We’ve already made a number of strategic investments to establish our presence in Asia. For one, Monk’s Hill Ventures will allow us to tap new opportunities in Southeast Asia. Our collaboration with Telkom Indonesia’s CVC, PT Metra Digital Investama, is a continuation of our efforts to seek out the best and emerging technologies in the region.

We are strongly committed to accelerating tech innovation in Asia. More crucially, we believe our support – in the form of financial support and domain expertise – will help stimulate talent and healthy competition, which are crucial for an ecosystem where entrepreneurs can succeed in the long-run.

There’s been a lot of discussion around the exit architecture of the venture ecosystem in ASEAN. Any views on the predominance of specific routes such as M&A/trade sales or IPOs?

In Southeast Asia, technology businesses are still considered high risk compared to industries like real estate. The tech/startup world moves fast, so investors are understandably fidgety. It’s no surprise then that IPOs are relatively rare, especially compared to M&A.

Listed markets in SEA are also less mature compared to the likes of NASDAQ in the US, or even Australia’s ASX. No doubt the Singapore Exchange (SGX) is maturing nicely, but it still needs more liquidity, as well as investor education before it’s ready as a prime option for regional tech firms looking to exit.

Things are looking encouraging, however – Garena going public in New York could vastly improve investor confidence in SEA tech companies. The inflow of funding spells a major boost for skills, knowledge and resources in the regional tech industry.

I mentioned that M&A transactions are much more frequent than IPOs. This trend will only increase, and has, in fact, been lauded as the exit strategy of choice in the region. The data doesn’t lie – SEA has both a large population and GDP, a rising middle class, high mobile/internet penetration and active digital and online consumption.

When you compare this to the slowing Chinese economy and the Indian and Chinese markets which are reaching saturation on the rate of returns, it’s no surprise that foreign companies are showing increasing interest in SEA. Alibaba’s acquisition of Singapore’s Lazada for US$1 billion is a testament to this.

Comparing and contrasting the Australian, Singapore and Southeast Asia venture ecosystems, what are the investment themes that Telstra Ventures sees as the pillars of each respective region?

Across the board, our investment themes include high growth companies with new or emerging technologies that we can leverage within Telstra, or for our customers, or both. We see a lot of opportunities in Southeast Asia in terms of technology innovation and entrepreneurship. In general, across this region, the capital flow has been on an upward trend, but there are still more opportunities than capital.

Singapore and Jakarta are demonstrating signs of fully developed ecosystems with access to talent, capital and rapidly evolving markets. Leveraging the regional opportunity, last year, we signed a memorandum of understanding with Telkom Indonesia’s corporate venture arm, PT Metra Digital Investama, to collaborate on startup investment opportunities in Southeast Asia, especially in the e-commerce, e-health, IoT and fintech sectors.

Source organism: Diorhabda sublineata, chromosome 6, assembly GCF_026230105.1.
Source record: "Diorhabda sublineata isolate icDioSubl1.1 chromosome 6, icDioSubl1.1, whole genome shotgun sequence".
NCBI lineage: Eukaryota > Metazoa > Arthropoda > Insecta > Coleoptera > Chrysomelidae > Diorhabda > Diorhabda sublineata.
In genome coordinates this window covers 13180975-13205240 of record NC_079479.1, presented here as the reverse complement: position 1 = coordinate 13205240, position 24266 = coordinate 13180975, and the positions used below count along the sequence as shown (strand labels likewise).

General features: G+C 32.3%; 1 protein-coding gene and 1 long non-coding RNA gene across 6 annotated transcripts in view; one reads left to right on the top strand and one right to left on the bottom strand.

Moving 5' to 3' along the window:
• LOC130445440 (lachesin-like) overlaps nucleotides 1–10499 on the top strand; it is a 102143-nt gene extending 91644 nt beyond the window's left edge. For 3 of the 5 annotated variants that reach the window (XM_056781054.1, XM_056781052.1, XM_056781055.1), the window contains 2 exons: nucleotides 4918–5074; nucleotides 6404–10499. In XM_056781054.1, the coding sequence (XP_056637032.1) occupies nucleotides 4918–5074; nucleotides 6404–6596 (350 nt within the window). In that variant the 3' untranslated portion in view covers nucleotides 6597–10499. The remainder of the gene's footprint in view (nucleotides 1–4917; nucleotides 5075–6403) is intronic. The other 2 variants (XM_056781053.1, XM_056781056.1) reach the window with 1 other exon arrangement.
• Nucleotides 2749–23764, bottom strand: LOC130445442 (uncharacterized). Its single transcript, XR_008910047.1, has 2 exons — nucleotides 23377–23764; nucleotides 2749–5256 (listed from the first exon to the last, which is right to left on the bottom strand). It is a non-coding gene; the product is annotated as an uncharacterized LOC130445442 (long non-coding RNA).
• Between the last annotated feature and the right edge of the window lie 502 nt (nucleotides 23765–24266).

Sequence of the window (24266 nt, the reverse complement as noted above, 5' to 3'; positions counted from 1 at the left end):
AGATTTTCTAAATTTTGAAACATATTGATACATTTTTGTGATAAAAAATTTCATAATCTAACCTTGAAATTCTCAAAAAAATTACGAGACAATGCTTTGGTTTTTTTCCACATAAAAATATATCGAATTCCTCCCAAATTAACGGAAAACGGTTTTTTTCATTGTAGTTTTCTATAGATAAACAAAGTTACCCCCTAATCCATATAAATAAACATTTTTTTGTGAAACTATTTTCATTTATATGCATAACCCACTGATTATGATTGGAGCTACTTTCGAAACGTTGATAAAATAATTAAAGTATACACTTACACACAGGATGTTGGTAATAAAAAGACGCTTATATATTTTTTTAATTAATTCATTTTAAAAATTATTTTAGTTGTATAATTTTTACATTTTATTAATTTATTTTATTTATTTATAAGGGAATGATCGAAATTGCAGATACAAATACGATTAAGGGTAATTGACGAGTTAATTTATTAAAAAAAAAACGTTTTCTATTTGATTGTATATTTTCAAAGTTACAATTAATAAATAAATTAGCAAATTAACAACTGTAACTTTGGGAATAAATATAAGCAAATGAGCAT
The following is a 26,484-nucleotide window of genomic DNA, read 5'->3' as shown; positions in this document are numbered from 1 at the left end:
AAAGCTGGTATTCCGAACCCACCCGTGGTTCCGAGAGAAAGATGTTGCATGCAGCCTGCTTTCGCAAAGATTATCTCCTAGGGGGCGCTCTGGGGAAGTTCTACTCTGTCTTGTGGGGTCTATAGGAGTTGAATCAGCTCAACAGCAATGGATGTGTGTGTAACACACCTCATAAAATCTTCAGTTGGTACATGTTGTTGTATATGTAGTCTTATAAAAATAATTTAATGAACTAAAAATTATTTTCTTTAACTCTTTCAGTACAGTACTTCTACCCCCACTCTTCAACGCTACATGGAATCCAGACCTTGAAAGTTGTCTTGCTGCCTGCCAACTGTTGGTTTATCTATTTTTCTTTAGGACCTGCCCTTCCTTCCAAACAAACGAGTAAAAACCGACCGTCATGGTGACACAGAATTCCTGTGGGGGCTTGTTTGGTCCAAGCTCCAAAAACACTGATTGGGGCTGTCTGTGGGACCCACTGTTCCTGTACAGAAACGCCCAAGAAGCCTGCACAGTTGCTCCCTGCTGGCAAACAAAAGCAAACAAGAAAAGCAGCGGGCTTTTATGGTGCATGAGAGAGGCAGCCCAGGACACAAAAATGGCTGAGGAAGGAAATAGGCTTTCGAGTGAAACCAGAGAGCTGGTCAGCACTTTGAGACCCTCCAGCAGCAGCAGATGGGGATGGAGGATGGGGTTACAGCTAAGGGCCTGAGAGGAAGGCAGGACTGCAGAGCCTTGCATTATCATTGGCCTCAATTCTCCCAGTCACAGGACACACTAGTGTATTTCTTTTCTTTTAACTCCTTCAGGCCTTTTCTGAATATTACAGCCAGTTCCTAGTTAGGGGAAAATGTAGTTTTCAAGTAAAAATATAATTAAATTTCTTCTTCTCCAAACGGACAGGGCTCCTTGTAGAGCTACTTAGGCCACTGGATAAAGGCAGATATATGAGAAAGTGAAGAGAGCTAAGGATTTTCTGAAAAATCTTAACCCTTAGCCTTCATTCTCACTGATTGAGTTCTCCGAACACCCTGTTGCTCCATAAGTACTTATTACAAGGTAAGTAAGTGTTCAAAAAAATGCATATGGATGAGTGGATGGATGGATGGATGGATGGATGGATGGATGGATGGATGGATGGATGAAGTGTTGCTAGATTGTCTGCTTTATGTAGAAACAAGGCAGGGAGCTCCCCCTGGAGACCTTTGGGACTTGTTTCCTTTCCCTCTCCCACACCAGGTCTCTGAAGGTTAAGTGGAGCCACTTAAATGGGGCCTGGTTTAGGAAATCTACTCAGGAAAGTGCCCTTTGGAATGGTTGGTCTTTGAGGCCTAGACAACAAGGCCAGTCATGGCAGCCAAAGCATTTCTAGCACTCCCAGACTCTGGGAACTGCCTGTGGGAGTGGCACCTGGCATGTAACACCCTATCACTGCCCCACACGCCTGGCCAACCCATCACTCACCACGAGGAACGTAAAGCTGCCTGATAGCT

In October 2016, we led a Series B funding round in C88 Financial Technologies Pte Ltd, which owns and operates the largest consumer financial websites in Indonesia and the Philippines.

Telecom firms are investing in a number of different areas, with Telstra Ventures among the leading players in this private market space. What are the focus sectors for Telstra Ventures?

Our Telstra Ventures team is focused on startups in the areas of next generation networking, consumer mobile applications and security, and will likely invest in more customer experience and digitization themes. The idea is to build investments in these emerging companies so that we can bring cutting-edge technologies in-house and to our customers.

Some examples of our global investments are: VeloCloud, a software-defined networking platform company; Health Engine, which is among Australia’s leading healthcare booking engines; C88 Financial Technologies, which works within Asia to connect banks and insurers consumers looking for financial products online; Crowdstrike, an endpoint security platform; and Zimperium, a mobile security threat prevention platform.

Australia’s VC space saw significant shock from the Internet bubble burst in the early 2000s. Do you see this historical cycle repeating itself with corporate venture units in the Asia Pacific?

During early 2000, companies were going to market with early-IPOs and fetching huge prices, with stocks sometimes doubling on the first day. It seemed like anyone with an idea could start making money. Today, it remains to be seen if history might repeat itself.

Having said that, for corporate venture units to make the right investments and reap the benefits, their primary and strategic motivation should be driving innovation within the enterprise alongside traditional R&D programs and mergers and acquisitions.

It is important that corporate venture units are prudent and only invest in companies with a good strategic fit. Telstra Ventures usually invests in later-stage companies that have established their leadership and are planning to scale.

We, therefore, believe that corporates should look for companies that are led by entrepreneurs who have the drive and ability to build a world class technology company, and who target large, attractive and growing markets and possess a revolutionary technology, product or service with a clear competitive advantage in the market, as well as a sustainable business model with proven commercial traction strategically aligned to, and have synergy with, at least one of the corporate investor’s business units.